Gen Y: Math of Early Saving

Submitted by Mary Beth Storjohann on Thursday, March 19, 2015 - 12:00pm
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If you were born between 1980 and 2000 and are part of Generation Y, have you started saving for retirement? Think you’ll be fine if you start tomorrow? Plenty of time to worry about this later, right? Wrong: Just look at the math.

It can feel like you simply don’t have enough money with rent and student loans to pay. These days you attend to expenses, bills and other financial goals and priorities because retirement is decades in your future.

Even putting away a small amount now can make a huge difference for a comfortable retirement. You might feel like you can’t afford to save now. In fact, you can’t afford to wait.

Power of interest. When you invest money, you earn interest on your accounts’ interest, just as with a savings account but at a much higher rate of return (savings accounts max out at about 0.17% interest). That’s called compound interest and it really makes a difference over a working career.

For example, Earl starts saving for retirement at age 25, investing $100 a month for 10 years. By 35, he’s contributed $12,000 and, with 6% interest compounded annually, his balance hits $16,387. Earl then doesn’t touch his account until he turns 65.

Assuming the annual return rate continues at 6%, his retirement account at that time is worth $94,118.

Let’s lengthen the savings time. If Earl contributes $100 for 20 years instead of 10, his $24,000 grows, with compounded interest, to $46,204. If he leaves the account alone until 65 (20 years later), at retirement it’s worth $148,182.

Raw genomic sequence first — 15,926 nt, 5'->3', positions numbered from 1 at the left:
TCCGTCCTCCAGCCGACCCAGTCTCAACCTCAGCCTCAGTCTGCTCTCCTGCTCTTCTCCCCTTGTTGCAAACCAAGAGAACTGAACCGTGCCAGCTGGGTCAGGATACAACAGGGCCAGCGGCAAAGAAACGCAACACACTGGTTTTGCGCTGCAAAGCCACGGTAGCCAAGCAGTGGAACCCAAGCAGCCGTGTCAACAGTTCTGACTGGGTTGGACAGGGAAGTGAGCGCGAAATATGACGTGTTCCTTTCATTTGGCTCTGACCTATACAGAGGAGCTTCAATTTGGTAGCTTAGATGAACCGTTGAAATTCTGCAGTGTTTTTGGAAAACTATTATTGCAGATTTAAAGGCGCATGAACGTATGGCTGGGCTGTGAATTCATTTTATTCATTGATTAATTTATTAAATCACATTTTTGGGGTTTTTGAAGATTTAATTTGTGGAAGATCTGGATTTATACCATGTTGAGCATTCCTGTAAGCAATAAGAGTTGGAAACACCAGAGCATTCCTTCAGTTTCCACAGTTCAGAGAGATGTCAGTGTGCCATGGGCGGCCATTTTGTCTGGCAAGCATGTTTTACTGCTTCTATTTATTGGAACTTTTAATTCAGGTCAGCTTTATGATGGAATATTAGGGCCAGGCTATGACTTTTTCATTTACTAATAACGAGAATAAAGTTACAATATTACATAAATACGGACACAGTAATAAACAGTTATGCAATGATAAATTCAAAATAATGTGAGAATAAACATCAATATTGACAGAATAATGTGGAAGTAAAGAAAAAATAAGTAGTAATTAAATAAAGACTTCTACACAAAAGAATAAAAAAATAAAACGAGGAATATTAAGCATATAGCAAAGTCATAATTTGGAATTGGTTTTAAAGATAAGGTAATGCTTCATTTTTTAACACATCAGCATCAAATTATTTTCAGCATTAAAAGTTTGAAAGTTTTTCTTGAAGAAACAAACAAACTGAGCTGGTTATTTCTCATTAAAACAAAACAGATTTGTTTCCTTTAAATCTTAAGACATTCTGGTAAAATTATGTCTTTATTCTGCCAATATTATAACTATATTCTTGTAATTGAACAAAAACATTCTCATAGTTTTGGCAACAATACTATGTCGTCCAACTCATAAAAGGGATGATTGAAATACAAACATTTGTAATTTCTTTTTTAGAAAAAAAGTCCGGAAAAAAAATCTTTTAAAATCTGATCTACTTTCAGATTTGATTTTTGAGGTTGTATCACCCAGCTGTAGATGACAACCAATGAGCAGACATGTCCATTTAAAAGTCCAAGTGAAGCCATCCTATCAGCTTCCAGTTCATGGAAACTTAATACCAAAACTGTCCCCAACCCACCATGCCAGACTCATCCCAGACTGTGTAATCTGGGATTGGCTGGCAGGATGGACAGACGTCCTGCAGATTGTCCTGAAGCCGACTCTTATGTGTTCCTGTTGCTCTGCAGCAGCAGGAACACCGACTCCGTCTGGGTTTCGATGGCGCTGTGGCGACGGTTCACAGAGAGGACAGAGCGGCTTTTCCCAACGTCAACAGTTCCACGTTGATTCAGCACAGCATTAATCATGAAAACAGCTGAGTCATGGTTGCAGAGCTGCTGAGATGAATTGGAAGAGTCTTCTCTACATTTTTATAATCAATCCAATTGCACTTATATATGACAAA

Now let’s look at Larry, who waits a decade until age 35 to start investing. Larry contributes $100 a month for 10 years until he turns 45; he receives the same 6%. After a decade, he also has $16,387. And even though he contributes and earns the same amount from age 35 to 45, his account grows to only $52,555 when he turns 65.

Ah, the late starter: If Larry takes saving up notch and kicks in $100 for 20 years, his account still only reaches $81,700 when he wants to retire – only a little more than half of the retirement account of Earl, who saved for only half as long.

Larry can’t match Earl’s savings because Earl, in both cases, gives his savings more time to compound and grow. These are extremely simple examples, but you can see that saving early makes a big difference. You can save less and still end up with more in your pocket.

Ride Wall Street longer. A longer investing time horizon also makes it easier for you to ride the inevitable ups and downs of the market. As a young adult, you’re generally able to allocate a larger portion of your investments to securities that produce a higher return but come with more-volatile assets, such as stocks.

If you wait until later to invest, you’ll need a more conservative portfolio in your retirement accounts because you’ll lack time to handle the blows to your net worth that are always possible with riskier investments.

Start now. Even if money seems scarce, putting away a small amount now can make a huge difference in your retirement.

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Mary Beth Storjohann, CFP, is the founder of Workable Wealth, an RIA in San Diego. She is a writer, speaker and financial coach who is passionate about working with individuals and couples in their 20s and 30s to help them organize and gain confidence in their financial lives. She has been quoted or featured in various industry publications on the local and national level. You can find her on Twitter at @marybstorj.

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